I read one review that suggested this haiku collection would have been more celebrated and appreciated if it had been published in 1960, soon after Mr. Wright’s death, when “5-7-5 haiku” were the accepted, unquestioned norm.  But, thirty-eight years later, in 1998, when it was finally published, the accepted form of English-language haiku had changed.

Due to the great structural differences between the Japanese and English languages, including how to count “sounds” or syllables in their words, serious haiku poets learned that, more often than not, a17-syllable English-language haiku was much longer than a Japanese-language haiku with 17 “sounds,” a few of which even act as voiced punctuation.  New standards for haiku writing in English evolved, so that by 1998, many of Wright’s haiku seemed a bit old-fashioned and long-winded to writers of more “modern” haiku.

Worth Your Time to Read

Oh, but there are gems here!  And there’s evidence that Mr. Wright knew when just enough was said to make a perfect haiku—without counting syllables.  He was a great wordsmith, after all.  Here are a few of my favorites:


Just enough of rain

To bring the smell of silk

From umbrellas.


Yet another dawn

Upon yellowing leaves

And my sleepless eyes.


Winter rain at night

Sweetening the taste of bread

And spicing the soup.


Last summer, my husband and I took a little “field trip” out to the tiny farming village of Ailly, in Normandy, where Mr. Wright had owned a country retreat.  Many of his haiku were so obviously written there.  Then we wandered around the serene “Le Moulin d’Andé” compound, once a cozy writers’ colony where Wright spent time with friends and fellow writers.

I stood at the edge of the mill pond and looked out over the water.  I paid my homage by imagining him here with his friends, in the prime of life, with his family, relaxed and appreciated and free.  The mill pond was teeming with life:  little fish and frogs, sunning turtles, ducks and singing birds, and dragonflies, bright blue ones.  And, of course, I wrote a haiku.


He stood here once …

Watching other dragonflies

On other lily pads.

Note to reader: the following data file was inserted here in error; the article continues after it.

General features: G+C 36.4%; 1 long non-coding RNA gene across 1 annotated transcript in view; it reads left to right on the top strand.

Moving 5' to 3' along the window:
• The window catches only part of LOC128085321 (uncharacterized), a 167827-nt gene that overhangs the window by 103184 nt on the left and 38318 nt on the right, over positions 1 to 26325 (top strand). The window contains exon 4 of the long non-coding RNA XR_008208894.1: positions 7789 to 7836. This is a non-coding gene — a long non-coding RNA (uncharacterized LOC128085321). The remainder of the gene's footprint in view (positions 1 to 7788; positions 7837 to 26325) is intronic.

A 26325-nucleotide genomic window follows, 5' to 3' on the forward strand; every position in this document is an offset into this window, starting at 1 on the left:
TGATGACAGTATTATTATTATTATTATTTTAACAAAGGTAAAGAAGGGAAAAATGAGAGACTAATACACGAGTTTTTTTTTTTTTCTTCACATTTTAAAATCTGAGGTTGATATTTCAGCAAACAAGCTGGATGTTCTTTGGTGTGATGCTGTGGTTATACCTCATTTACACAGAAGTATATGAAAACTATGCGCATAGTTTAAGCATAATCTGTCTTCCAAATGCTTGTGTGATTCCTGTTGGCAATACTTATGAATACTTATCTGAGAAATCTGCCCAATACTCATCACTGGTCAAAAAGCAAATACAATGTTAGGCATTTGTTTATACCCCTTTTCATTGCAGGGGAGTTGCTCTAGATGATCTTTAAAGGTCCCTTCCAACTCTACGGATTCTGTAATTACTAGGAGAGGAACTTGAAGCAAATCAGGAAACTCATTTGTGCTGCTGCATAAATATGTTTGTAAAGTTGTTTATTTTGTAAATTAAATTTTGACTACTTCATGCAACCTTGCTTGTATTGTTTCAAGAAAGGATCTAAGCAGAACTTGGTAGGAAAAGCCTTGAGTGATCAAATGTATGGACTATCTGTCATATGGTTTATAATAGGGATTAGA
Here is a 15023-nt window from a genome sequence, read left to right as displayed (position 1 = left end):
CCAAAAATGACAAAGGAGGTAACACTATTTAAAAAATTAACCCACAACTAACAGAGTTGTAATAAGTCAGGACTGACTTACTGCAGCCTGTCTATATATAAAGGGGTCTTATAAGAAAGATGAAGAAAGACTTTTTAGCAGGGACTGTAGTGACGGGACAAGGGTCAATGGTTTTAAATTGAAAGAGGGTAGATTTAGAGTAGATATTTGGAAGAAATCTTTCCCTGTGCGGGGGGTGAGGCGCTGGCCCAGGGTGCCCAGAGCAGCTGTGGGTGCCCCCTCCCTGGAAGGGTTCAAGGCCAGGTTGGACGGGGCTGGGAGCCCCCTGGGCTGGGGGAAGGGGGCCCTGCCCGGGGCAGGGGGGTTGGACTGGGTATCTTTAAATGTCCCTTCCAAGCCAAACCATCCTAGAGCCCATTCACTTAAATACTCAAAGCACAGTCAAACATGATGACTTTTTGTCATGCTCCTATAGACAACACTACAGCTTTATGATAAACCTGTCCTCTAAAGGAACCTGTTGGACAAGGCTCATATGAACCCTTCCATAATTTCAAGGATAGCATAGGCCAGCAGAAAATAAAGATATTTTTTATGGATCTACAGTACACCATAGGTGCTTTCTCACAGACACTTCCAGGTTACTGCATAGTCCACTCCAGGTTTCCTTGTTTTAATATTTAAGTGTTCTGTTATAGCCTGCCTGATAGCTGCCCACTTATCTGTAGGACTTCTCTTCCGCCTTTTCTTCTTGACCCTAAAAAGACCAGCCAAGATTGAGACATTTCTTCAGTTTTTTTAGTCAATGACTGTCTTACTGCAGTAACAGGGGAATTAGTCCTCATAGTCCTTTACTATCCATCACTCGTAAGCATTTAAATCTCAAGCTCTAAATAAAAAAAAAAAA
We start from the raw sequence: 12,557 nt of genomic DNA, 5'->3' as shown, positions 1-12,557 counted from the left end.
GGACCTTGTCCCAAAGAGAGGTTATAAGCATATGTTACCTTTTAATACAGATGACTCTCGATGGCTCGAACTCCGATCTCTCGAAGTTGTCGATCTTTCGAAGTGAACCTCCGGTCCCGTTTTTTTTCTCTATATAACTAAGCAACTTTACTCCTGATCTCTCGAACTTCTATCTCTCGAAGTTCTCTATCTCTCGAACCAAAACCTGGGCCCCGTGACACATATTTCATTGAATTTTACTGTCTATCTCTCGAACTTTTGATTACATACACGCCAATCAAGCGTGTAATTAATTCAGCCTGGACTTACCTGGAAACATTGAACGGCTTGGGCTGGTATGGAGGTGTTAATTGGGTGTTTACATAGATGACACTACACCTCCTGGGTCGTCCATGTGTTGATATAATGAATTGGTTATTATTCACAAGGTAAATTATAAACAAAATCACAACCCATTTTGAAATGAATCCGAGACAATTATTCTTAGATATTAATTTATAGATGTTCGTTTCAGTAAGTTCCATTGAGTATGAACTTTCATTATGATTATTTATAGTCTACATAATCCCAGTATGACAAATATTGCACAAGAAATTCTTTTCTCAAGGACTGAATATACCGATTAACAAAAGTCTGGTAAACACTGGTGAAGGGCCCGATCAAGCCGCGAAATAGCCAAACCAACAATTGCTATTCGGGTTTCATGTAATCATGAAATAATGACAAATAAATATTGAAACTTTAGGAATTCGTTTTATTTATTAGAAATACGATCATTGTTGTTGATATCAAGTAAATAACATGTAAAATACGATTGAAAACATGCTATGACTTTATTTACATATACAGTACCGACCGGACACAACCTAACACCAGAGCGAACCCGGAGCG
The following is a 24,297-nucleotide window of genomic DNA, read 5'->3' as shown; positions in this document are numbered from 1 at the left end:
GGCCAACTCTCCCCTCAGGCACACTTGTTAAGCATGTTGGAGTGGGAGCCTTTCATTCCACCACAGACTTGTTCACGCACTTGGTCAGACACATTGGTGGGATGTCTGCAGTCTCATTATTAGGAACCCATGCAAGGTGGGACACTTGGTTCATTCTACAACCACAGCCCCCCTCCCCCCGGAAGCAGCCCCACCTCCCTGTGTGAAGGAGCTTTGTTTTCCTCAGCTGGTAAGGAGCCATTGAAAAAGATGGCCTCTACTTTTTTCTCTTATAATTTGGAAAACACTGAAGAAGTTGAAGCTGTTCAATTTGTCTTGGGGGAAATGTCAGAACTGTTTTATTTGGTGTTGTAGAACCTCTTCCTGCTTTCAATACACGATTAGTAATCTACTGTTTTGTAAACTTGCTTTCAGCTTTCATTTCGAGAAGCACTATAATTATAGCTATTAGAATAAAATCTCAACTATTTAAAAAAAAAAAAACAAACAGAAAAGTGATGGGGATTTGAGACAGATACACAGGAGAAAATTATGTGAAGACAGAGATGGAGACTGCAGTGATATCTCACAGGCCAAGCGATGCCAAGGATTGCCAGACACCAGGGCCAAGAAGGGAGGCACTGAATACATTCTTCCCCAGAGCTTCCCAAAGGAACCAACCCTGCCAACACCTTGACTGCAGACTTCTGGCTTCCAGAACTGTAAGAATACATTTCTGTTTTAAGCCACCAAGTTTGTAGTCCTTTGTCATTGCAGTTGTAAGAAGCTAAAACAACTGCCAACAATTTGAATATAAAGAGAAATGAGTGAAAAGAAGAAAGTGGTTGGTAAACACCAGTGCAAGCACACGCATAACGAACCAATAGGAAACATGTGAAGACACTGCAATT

I recommend HAIKU: The Last Poems of an American Icon, by Richard Wright; Arcade Publishing, New York, c1998.


The old writers' colony at "Le Moulin d'Andé" in Normandy, as it looks today, with its mill pond.

The old writers’ colony at “Le Moulin d’Andé” in Normandy, as it looks today, with its mill pond.


It’s La Fête de la Chandeleur (or Candlemas) Today!

And in France, That Means Crêpes!

It will be difficult to find a seat in a French crêperie today, February 2nd.  Families and groups of friends will be eating crêpes in restaurants, or at home; and crêpe parties are common among colleagues at the office, too.  Why?  Because it’s la fête de la Chandeleur, of course!  For Christians, the feast day marks the presentation of Jesus at the temple.

But why celebrate with crêpes, exactly?  A source of English-language news on France, “The Local,” enlightens us here:

While based originally on a religious observance involving the blessing of candles and candle-lit processions in churches, even the non-religious enjoy the fun of la Chandeleur crêpe-making traditions, and its associated good-luck game, too.  To play, hold a gold coin in your left hand while tossing and catching a crêpe in a frying pan with your right hand.  If you are successful, you will be rich in the coming year!

While crêpes with sweet fillings from stalls and open-window, take-away outlets in Paris make wonderful snacks and street-food, a perfect meal at a crêperie consists of a savory crêpe as your main course, a sweet one for dessert, and a bowl of cidre, or hard cider.   My favorite crêpe-on-the-run combination is banana with dark chocolate—it’s almost a meal replacement on a busy day!

A Typical Crêperie Meal

Main course:  The savory crêpes, called a galettes or galettes de sarrasin, are made with an unsweetened buckwheat flour batter, and are available with numerous combinations of meats, veggies, cheeses and sauces, often topped with an egg, if you wish.  You’ll typically find ham, tuna, chicken, tomatoes, lettuce, mushrooms, cheese and ratatouille among your choices.

Dessert:  The sweet crêpes, called crêpes de froment, are made from a slightly sweetened wheat flour batter, and are offered with choices such as butter and sugar, salty-butter caramel, berries, whipped cream, chocolate, jams (or confitures), banana, and a hazelnut-chocolate spread (often Nutella), among many others.

Beverage:  The traditional beverage to enjoy with crêpes is chilled cidre, a “hard” apple cider with alcohol content similar to beer.  The brut versions are drier and have slightly higher alcohol content than the sweeter doux versions.  Some restaurants offer it in pitchers, while others offer it only in full bottles.

And, now for the haiku, of course!

B&W gargoyles haiku

Crepe-maker 2012